Two recreational cannabis shops in Aspen, Colorado, were recently cited by the state’s Marijuana Enforcement Division (MED) for selling marijuana to a minor. While some may point to citations to discredit legalization, a sting like this that resulted in two Colorado dispensaries cited for underage sales proves the system is working. In Colorado, recreational marijuana can only legally be sold to adults 21 and older. The two dispensaries were not targeted for any suspicion of wrongdoing, but rather as part of city-wide “compliance checks” (read: undercover stings) by the Colorado Department of Revenue, which parents the MED and regulates cannabis and liquor sales in the state. Out of seven such compliance checks at marijuana dispensaries and an unspecified number of liquor stores, these two were the only shops that failed to comply with state law and, therefore, receive citations.
The grand experiment–and the system regulating it–is working.
Though many may bristle at the thought of undercover agents busting marijuana dispensaries for a variety of reasons, the reality is that Colorado–like other states that have legalized cannabis–is orchestrating a delicate balancing act in an effort to respect the will of its voters while avoiding the crosshairs of the Department of Justice.
In 2013 the Department of Justice released a memorandum to all States Attorneys urging restraint in the prosecution of marijuana crimes in jurisdictions “that legalize under state law the possession of small amounts of marijuana and provide for the regulation of marijuana production, processing, and sale.” It listed eight “enforcement priorities” that federal prosecutors and law enforcement should consider when determining the focus of investigations. There, right at the top of the list, is preventing the distribution of marijuana to minors. The memo (also known as “The Cole Memo“) goes on to explain (emphasis mine):
“In jurisdictions that have enacted laws legalizing marijuana in some form and that have also implemented strong and effective regulatory and enforcement systems to control the cultivation, distribution, sale, and possession of marijuana, conduct in compliance with these laws and regulations is less likely to threaten the federal priorities set forth above. Indeed, a robust system may affirmatively address those priorities by, for example, implementing effective measures to prevent diversion of marijuana outside of the regulated system and to other states, prohibiting access to marijuana by minors, and replacing an illicit marijuana trade that funds criminal enterprises with a tightly regulated market in which revenues are tracked and accounted for. In those circumstances, consistent with the traditional allocation of federal-state efforts in this area, enforcement of state law by state and local law enforcement and regulatory bodies should remain the primary means of addressing marijuana-related activity. If state enforcement efforts are not sufficiently robust to protect against the harms set forth above, the federal government may seek to challenge the regulatory structure itself in addition to continuing to bring individual enforcement actions, including criminal prosecutions focused on those harms.”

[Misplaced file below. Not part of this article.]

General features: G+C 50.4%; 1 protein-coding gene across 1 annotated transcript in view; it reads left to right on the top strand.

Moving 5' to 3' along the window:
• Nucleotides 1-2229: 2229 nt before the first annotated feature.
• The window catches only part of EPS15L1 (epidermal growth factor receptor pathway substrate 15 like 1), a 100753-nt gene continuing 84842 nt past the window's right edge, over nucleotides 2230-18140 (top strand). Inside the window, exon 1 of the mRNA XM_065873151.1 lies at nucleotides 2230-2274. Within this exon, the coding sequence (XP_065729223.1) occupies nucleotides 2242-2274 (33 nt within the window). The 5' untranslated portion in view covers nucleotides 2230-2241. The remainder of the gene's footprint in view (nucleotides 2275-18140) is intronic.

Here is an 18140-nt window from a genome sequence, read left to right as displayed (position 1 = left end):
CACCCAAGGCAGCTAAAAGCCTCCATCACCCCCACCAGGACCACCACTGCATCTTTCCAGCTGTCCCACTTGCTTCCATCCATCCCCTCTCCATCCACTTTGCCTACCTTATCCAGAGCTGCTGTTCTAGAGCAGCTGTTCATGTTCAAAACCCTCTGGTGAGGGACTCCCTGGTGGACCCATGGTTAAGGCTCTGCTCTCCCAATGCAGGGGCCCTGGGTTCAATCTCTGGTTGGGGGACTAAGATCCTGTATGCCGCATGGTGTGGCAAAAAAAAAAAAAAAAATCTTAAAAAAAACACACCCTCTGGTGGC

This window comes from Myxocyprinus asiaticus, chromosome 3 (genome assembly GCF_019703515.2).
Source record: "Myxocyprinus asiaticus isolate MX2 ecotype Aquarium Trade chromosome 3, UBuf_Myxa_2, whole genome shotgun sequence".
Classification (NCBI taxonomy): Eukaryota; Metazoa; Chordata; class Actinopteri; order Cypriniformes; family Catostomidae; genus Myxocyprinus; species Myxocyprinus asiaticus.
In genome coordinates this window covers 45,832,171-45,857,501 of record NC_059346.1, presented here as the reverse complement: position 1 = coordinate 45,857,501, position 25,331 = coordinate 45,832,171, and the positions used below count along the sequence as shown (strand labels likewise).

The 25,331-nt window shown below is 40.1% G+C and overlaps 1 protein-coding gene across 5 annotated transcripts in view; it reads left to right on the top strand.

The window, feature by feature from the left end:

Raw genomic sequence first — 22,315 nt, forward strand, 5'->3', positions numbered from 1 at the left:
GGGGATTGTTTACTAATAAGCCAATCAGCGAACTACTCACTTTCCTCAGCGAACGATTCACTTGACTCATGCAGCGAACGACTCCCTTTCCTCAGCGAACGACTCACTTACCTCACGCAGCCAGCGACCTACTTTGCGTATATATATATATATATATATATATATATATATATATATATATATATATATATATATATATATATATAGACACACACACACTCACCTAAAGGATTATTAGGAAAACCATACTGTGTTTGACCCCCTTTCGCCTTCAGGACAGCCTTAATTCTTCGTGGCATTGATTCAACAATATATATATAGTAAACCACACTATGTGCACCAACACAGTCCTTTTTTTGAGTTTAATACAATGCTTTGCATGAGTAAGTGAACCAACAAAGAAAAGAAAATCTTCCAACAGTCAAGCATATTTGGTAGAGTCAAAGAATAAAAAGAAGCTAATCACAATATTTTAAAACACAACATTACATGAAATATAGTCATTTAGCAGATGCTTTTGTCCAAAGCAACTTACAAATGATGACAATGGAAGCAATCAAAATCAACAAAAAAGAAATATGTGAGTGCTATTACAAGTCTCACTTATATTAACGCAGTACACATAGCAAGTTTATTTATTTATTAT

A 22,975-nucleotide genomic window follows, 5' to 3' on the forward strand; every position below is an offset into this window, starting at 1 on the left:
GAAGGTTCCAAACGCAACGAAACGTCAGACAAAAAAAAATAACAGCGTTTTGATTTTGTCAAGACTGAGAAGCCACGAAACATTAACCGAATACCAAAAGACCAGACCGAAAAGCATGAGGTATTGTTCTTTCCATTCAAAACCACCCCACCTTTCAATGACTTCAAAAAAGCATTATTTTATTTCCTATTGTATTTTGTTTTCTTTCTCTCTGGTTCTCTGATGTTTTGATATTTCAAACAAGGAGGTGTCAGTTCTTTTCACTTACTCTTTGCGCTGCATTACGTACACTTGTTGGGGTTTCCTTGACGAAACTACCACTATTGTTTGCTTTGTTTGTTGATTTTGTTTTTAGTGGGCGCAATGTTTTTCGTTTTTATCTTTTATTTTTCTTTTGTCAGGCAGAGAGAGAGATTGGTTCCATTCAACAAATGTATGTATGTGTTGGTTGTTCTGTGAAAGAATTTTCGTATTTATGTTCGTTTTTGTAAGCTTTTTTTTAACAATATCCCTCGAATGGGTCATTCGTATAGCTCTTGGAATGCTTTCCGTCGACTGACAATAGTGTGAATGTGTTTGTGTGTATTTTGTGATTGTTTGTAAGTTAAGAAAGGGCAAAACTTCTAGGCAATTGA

So, basically the Justice Department is stating: Enforce these rules or face the wrath of a federal government that still considers marijuana as harmful as heroin and more pernicious than guns. Colorado is so far doing a fantastic job at playing by the rules. MED spokesperson Tommy Moore told The Denver Post that his division has performed about 130 compliance checks since early 2014, and only made nine citations. With less than a 7% noncompliance rate, the regulated Colorado cannabis industry isn’t doing bad, much better than the illegal market, for sure.
When voters went to the polls in 2012 voting to “regulate marijuana like alcohol,” they got the deal they wanted. Or close to it. And while a paralyzed Congress slowly attempts to sort all of this weed legalization stuff out, taking advantage of a DOJ willing to turn its head under a few reasonable conditions seems like a perfectly fine strategy. If that means undercover stings and punishing the players who can’t abide by the rules, then so be it.